What is a hero? By the literal meaning of the word,  a hero is the protector or defender; by the ancient Greek definition it is the one who lives and dies in the pursuit of honor. Today we apply the word way too often and undeservedly, diluting its meaning. But we do indeed have different kinds of heroism; the warrior that kills many enemies and thus protects his squad and achieves his objective, the man who runs under fire to help a wounded comrade, the firefighter that enters that burning building to help people in danger, the police officer that run towards the sound of trouble, the man or woman that stands up for the rights of others at the risk of their own safety. All of these individuals are worthy of our praise and honor. But what we saw in the case of Colonel Beltrame was rare.

Colonel Beltrame was born in Etampes, a small community just outside Paris. He graduated from both École militaire interarmes and École des officiers de la gendarmerie nationale first of his class. He was selected for GIGN, the Gendarmerie world famous counter terrorism unit, and he saw action in Iraq.

He was born in a family without much interest in religion, but in his early thirties he became a Catholic and set his sights on becoming a family man. During a pilgrimage, he asked for a wife that would be by his side for life. After a while, he met and fell in love with Marriele, a woman with the same strong faith as him. He was a freemason with interest in the traditions and history of France. He wanted a catholic wedding to feel complete. France, God, the Gendarmerie and his family were the pillars of Colonel Beltrame’s life.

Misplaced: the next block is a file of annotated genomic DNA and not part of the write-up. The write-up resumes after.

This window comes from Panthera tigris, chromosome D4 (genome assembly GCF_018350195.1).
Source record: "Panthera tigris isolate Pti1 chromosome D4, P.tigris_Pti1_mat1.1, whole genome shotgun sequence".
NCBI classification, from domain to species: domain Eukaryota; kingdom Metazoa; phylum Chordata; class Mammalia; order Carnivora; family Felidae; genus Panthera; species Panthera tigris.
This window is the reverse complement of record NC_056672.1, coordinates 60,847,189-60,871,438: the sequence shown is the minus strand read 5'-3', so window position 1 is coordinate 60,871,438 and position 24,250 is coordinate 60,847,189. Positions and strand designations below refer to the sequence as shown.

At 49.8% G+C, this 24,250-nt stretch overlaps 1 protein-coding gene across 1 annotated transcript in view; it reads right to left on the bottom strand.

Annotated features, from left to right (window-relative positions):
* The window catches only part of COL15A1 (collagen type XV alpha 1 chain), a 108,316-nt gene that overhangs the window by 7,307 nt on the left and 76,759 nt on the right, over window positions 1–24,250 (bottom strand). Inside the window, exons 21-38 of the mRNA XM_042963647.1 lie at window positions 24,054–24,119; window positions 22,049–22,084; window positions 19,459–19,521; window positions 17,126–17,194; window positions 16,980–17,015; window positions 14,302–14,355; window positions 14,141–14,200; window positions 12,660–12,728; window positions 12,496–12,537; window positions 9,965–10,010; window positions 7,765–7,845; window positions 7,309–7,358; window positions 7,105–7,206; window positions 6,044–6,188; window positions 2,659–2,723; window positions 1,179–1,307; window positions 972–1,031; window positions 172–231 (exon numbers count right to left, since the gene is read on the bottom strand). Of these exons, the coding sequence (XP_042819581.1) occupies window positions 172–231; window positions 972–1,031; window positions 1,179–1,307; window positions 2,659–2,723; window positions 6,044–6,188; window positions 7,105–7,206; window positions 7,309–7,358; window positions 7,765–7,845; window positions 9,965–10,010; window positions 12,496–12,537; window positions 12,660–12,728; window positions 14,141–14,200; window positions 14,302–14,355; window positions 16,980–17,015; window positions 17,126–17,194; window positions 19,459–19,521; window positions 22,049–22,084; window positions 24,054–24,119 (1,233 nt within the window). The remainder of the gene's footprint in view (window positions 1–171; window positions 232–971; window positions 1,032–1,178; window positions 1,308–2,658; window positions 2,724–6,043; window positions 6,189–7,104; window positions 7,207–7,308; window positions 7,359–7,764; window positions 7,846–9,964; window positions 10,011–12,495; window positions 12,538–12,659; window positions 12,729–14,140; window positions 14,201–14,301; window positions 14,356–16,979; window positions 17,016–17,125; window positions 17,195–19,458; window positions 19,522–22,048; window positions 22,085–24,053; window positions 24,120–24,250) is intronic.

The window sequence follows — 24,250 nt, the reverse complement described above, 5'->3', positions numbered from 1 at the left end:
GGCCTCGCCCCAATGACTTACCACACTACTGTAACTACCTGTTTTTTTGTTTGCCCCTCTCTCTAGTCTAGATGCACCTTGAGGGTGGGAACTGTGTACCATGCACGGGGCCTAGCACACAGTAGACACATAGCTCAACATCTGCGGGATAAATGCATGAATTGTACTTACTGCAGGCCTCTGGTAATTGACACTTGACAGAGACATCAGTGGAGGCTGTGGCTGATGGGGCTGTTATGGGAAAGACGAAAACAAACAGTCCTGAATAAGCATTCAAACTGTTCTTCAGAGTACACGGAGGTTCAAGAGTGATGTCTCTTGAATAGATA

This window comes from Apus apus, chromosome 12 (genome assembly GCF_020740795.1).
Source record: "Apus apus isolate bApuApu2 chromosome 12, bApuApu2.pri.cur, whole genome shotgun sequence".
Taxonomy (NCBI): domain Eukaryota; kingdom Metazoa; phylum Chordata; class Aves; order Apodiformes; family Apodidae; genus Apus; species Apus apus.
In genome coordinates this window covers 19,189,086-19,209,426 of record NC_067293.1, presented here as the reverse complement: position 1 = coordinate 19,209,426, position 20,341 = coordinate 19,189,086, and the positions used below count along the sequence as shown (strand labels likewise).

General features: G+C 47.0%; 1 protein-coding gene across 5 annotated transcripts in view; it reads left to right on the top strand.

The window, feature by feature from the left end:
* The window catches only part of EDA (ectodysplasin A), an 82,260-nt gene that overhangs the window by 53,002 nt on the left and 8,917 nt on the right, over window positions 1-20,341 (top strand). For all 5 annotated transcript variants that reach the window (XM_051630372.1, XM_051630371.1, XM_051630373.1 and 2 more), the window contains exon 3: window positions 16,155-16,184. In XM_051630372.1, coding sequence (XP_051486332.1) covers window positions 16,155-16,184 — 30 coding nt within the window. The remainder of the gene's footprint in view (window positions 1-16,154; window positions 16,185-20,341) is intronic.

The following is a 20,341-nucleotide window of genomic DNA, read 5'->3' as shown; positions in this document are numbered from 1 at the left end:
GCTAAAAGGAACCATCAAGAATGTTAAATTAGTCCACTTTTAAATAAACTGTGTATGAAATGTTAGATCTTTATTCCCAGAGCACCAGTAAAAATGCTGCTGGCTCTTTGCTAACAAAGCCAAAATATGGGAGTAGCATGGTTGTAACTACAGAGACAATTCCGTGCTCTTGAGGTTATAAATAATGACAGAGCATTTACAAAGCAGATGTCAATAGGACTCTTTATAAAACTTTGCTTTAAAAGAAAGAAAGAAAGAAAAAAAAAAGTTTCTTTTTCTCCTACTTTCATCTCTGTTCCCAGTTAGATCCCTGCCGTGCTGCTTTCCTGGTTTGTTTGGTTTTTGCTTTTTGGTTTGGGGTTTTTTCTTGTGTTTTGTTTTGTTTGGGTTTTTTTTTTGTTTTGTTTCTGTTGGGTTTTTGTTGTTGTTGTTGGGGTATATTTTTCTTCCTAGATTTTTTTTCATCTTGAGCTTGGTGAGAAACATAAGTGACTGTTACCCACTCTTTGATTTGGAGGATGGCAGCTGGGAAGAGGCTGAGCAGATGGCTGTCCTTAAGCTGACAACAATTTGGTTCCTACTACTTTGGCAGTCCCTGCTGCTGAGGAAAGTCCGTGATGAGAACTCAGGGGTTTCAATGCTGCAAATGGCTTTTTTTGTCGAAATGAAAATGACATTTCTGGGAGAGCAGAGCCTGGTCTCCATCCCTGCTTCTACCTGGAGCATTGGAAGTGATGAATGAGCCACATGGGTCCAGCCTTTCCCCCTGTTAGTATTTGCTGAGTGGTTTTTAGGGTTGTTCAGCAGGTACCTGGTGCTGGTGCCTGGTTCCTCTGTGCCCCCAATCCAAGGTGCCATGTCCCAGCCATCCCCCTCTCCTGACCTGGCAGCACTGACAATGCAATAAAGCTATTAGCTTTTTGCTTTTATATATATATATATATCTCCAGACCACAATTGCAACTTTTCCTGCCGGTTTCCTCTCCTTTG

On 24/3/2018, an ISIS inspired dickwad shot a couple in Carcassonne area, killing the man and injuring the woman, taking their car. Driving away,  he stumbled upon a group of policeman on their daily PT run and opened fire injuring one of them in the stomach. He reached the town of Trèbes and entered the town’s supermarket. After he screamed something in Arabic, he opened fire against the security guard, a customer and an employee of the supermarket, killing the latter. .With the terrorist holed up in the supermarket, it was now a hostage situation.

The terrorist was holding a female employee of the supermarket, a mother of two children, hostage, when colonel Beltrame convinced him to take her place. He left his weapons and walked towards the entrance, he had his cellphone in his hand and he left it on so that the team outside could hear what was happening. The terrorist shot the Colonel four times as he was approaching and slit his throat. The team outside heard it and knew it was time to move. They entered the supermarket and killed the terrorist, giving and end to the whole incident. Colonel Beltrame died from his wounds early the next day.

And here comes the rareness of Colonel Beltrame’s valor. In all the other cases I mentioned before, there is a possibility of success: those people risk their life knowingly, but with the hope of coming out on top. Colonel Beltrame, on the other hand, practically exchanged his life for his fellow man. He surely must have known that an officer of Gendarmerie presents the perfect target for a terrorist, but he walked towards him with unwavering devotion to his duty.

In a time of idiotic TV stars, meaningless entertainment and boundlessly egoistic individuals, Colonel Beltrame, with his act of self-sacrifice that defies logic and the sense of self-preservation, became a shining beacon of virtue, commitment to duty, and the service of others.

Greater love hath no man than this, that a man lay down his life for his friends.  John 15:13